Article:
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7 out of 7 people found the following review useful:

Overtaken by Events

Author: gvb0907 from Falls Church, Virginia
28 August 2001

"Eine Kleiner Sommermelodie (EKS)" is the third film in what might be called the Berlin trilogy, having been preceded by "Zwei in Einer Grossen Stadt" (1942) and "Ein Schoner Tag" (1944). All three are "boy meets girl" pictures shot primarily in wartime Berlin. By far the weakest of the three, "EKS" was never released, though this was more likely due to the nature of the German military situation, rather than the quality of the film.

Filming took place in the summer of 1943 (in one shot you can see a billboard advertising "Romanze in Moll" which was playing in theaters at the time). The military situation then was no longer favorable but still a long way from hopeless, and Berlin itself was relatively undamaged by bombing. But by the time "EKS" was ready for release, Germany was retreating on all fronts and many of the Berlin neighborhoods shown in the film were smoldering ruins. Recognizing that "Sommermelodie's" time had past, the Propaganda Ministry shelved the picture in August 1944.

The implausible plot follows a musically-inclined unteroffizer played by Curt Jurgens. He meets a girl (the lovely Irene von Meyendorff) and writes a song in her honor and name ("Eva Maria"). The actual tune was written by Norbert Schultze, composer of the legendary "Lili Marlene." The soldier and Eva Maria become separated and it seems they will not meet again, but the song becomes a hit and the lovers are re-united.

Unlike it's two predecessors, "EKS" has some brief, completely idealized scenes at the front. The film also features footage shot at a Wunschkonzert at the Deutsches Rundfunk. In fact the first face you see is Heinz Goedecke, host of the famous radio program. Although I have not been able to verify it, I believe Wunschkonzert was no longer on the air by the summer of 1944, which certainly would have been another reason to shelve the film.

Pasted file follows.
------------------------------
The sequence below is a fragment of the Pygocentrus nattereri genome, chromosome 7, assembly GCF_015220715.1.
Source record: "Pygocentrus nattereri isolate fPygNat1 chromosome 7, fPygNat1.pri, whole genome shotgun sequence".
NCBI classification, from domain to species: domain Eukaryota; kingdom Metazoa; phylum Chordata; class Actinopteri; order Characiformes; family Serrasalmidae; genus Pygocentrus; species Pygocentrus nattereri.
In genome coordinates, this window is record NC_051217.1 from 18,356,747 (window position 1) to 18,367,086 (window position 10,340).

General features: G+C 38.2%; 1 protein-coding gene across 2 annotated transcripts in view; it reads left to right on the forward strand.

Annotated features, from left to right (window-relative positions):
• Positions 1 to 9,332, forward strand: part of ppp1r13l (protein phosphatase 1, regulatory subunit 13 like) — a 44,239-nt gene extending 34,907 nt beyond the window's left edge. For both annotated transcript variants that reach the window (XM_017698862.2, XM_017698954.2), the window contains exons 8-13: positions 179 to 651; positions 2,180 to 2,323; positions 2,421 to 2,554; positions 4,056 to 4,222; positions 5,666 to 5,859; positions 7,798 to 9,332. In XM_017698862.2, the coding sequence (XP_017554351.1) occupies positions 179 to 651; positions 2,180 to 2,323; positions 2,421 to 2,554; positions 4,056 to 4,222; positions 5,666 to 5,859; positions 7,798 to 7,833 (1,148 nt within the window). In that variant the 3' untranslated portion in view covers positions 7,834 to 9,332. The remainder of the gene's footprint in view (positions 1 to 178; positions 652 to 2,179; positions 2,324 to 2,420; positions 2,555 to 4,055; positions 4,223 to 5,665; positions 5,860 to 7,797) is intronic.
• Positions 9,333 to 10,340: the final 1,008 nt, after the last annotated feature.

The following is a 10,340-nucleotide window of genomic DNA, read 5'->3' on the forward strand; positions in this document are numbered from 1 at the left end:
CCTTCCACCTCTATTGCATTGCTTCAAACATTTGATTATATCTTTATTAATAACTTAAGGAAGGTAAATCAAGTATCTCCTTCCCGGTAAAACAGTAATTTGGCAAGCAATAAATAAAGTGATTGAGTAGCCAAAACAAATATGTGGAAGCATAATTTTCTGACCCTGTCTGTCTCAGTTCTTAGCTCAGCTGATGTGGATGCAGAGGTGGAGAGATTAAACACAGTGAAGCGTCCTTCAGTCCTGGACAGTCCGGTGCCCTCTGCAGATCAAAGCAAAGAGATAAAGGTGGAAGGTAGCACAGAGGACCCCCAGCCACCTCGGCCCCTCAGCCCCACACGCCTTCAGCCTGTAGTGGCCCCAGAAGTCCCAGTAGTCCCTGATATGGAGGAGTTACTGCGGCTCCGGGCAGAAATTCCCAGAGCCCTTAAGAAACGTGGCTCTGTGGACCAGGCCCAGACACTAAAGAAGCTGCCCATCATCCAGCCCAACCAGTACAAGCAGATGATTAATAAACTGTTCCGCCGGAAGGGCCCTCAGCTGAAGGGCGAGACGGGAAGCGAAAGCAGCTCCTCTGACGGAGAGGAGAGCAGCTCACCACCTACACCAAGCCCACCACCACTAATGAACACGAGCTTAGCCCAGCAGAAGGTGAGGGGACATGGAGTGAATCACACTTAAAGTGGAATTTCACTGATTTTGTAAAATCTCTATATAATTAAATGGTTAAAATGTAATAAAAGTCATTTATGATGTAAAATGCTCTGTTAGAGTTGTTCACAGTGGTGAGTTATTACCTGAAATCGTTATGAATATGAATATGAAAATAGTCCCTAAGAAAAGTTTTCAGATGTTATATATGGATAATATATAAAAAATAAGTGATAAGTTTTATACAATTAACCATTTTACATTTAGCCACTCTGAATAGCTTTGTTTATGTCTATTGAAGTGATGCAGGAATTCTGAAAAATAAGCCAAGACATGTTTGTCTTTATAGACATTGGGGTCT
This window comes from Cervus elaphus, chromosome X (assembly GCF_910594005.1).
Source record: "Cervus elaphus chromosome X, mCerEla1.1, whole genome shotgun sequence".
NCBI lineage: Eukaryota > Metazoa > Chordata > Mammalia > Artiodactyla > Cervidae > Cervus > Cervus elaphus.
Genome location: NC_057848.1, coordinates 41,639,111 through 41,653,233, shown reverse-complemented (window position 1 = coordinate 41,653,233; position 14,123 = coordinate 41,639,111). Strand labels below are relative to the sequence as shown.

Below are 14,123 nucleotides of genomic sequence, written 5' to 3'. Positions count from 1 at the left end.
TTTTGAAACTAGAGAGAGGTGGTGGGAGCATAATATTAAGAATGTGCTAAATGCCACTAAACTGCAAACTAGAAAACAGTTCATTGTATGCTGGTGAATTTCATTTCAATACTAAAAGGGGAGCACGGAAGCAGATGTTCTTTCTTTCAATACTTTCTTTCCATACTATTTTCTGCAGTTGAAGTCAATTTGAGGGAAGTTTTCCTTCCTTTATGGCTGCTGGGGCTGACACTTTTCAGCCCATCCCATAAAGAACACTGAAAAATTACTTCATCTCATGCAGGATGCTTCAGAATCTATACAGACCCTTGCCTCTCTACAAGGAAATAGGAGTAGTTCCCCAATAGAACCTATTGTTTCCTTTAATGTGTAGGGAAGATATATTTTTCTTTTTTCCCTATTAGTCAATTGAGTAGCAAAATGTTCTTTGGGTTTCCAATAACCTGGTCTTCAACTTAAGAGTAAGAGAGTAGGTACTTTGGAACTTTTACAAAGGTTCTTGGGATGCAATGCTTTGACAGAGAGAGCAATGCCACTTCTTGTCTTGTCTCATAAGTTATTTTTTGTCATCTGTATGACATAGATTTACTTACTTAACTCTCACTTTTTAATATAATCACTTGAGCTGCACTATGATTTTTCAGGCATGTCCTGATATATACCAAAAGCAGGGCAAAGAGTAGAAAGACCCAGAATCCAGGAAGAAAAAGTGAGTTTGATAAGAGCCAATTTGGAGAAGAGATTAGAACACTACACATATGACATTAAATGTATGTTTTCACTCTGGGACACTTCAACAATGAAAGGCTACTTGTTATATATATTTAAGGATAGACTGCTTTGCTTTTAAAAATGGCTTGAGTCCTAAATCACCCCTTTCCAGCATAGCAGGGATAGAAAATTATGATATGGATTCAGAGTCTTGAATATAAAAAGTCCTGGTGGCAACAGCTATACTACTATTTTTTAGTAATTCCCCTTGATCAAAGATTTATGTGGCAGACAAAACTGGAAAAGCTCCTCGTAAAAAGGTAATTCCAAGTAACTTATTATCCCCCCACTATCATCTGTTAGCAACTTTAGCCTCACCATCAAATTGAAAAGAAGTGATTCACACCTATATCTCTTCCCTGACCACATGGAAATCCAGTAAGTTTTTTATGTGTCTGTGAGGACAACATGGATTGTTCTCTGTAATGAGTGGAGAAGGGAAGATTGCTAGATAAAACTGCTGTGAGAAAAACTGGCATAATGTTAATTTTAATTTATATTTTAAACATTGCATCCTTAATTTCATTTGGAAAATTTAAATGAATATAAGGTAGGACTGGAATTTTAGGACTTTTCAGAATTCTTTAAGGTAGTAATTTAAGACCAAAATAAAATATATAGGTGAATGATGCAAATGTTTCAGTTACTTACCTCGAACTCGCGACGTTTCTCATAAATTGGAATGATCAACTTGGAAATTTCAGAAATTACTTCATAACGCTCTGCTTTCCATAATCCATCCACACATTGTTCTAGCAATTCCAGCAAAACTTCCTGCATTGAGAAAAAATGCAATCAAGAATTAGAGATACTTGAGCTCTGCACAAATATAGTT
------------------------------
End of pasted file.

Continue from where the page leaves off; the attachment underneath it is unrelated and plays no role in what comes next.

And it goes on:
Never shown in its own time and seldom seen today, "Eine Kleiner Sommermelodie" came too late to serve its intended purpose as uplifting Nazi propaganda. In that sense, it is the cinematic equivalent of Hitler's wonder weapons which never left their drawing boards.

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3 out of 4 people found the following review useful:

A beautiful love story

Author: herbert_n from US
7 March 2003

If you want to see what a real beautiful German woman is supposed to look like and behave like, then you must see this movie. Frau von Meyendorff is a real Princess. Without a doubt the most beautiful woman ever to appear in any film. At least from the point of view of a normal well adjusted Aryan male. The establishment propaganda says that the film was never released and never shown until after the war. This is as usual a complete falsehood. If you want to see how a decent young man and a decent young woman used to interact before the dismantling of our civilization, then this movie is a precious document you can use to learn about what kind of world we lived in, and about how huge is what the enemy of mankind has destroyed.

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